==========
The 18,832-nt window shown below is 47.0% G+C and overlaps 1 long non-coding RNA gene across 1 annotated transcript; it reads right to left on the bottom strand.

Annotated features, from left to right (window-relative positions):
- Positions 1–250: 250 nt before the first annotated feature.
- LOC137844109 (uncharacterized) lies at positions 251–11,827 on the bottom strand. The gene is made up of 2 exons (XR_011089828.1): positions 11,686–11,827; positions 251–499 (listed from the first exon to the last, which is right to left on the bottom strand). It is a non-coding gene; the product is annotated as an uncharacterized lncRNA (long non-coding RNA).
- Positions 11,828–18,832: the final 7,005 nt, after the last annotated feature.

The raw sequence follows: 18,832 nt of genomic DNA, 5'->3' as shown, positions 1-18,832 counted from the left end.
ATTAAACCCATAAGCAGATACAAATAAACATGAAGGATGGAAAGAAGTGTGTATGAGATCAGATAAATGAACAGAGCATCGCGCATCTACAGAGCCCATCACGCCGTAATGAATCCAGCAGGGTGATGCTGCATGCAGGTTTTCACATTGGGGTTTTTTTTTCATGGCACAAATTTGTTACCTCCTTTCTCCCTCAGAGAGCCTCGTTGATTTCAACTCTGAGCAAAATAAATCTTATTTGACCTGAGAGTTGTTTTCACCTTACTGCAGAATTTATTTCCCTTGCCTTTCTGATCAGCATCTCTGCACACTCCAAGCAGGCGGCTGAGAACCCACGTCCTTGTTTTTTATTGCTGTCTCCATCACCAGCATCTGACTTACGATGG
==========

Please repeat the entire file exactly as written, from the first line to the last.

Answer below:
The 18,832-nt window shown below is 47.0% G+C and overlaps 1 long non-coding RNA gene across 1 annotated transcript; it reads right to left on the bottom strand.

Annotated features, from left to right (window-relative positions):
- Positions 1–250: 250 nt before the first annotated feature.
- LOC137844109 (uncharacterized) lies at positions 251–11,827 on the bottom strand. The gene is made up of 2 exons (XR_011089828.1): positions 11,686–11,827; positions 251–499 (listed from the first exon to the last, which is right to left on the bottom strand). It is a non-coding gene; the product is annotated as an uncharacterized lncRNA (long non-coding RNA).
- Positions 11,828–18,832: the final 7,005 nt, after the last annotated feature.

The raw sequence follows: 18,832 nt of genomic DNA, 5'->3' as shown, positions 1-18,832 counted from the left end.
ATTAAACCCATAAGCAGATACAAATAAACATGAAGGATGGAAAGAAGTGTGTATGAGATCAGATAAATGAACAGAGCATCGCGCATCTACAGAGCCCATCACGCCGTAATGAATCCAGCAGGGTGATGCTGCATGCAGGTTTTCACATTGGGGTTTTTTTTTCATGGCACAAATTTGTTACCTCCTTTCTCCCTCAGAGAGCCTCGTTGATTTCAACTCTGAGCAAAATAAATCTTATTTGACCTGAGAGTTGTTTTCACCTTACTGCAGAATTTATTTCCCTTGCCTTTCTGATCAGCATCTCTGCACACTCCAAGCAGGCGGCTGAGAACCCACGTCCTTGTTTTTTATTGCTGTCTCCATCACCAGCATCTGACTTACGATGG